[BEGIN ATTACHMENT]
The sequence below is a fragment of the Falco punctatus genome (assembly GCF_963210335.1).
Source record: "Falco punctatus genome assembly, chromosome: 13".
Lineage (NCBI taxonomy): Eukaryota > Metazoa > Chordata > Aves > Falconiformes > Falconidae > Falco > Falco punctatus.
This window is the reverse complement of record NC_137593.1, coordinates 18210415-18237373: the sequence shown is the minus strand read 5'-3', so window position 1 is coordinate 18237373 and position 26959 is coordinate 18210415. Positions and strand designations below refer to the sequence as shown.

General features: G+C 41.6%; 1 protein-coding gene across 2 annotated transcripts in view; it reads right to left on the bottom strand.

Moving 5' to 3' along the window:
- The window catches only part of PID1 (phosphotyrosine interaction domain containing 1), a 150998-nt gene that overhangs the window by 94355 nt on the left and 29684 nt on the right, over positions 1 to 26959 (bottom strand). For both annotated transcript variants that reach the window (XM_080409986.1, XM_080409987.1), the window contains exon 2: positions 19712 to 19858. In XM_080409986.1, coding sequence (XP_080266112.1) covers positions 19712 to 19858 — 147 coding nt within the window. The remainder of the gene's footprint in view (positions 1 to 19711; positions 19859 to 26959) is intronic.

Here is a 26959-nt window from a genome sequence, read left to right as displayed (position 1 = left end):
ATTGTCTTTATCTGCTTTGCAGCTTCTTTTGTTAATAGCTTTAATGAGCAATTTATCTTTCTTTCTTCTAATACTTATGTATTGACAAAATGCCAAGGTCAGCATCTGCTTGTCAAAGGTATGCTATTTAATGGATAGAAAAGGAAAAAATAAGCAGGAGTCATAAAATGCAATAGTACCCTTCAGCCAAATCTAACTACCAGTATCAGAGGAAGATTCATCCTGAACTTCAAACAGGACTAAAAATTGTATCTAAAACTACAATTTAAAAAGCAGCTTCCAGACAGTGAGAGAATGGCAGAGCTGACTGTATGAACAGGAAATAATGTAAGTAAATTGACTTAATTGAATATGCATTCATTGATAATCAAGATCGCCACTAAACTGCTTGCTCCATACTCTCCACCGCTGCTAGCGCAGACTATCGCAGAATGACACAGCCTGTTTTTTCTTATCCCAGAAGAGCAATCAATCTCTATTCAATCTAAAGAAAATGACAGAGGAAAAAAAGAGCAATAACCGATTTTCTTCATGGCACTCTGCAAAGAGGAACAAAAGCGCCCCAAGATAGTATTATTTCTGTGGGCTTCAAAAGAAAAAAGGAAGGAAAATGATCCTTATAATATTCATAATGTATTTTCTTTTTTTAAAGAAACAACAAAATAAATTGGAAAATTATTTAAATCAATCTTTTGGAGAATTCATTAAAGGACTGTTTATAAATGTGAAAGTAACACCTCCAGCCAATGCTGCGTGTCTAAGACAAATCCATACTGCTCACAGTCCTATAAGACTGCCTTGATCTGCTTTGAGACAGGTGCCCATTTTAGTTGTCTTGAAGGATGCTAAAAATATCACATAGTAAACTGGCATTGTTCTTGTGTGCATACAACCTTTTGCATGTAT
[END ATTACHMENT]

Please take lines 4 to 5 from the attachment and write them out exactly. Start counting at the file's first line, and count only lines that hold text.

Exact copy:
This window is the reverse complement of record NC_137593.1, coordinates 18210415-18237373: the sequence shown is the minus strand read 5'-3', so window position 1 is coordinate 18237373 and position 26959 is coordinate 18210415. Positions and strand designations below refer to the sequence as shown.

General features: G+C 41.6%; 1 protein-coding gene across 2 annotated transcripts in view; it reads right to left on the bottom strand.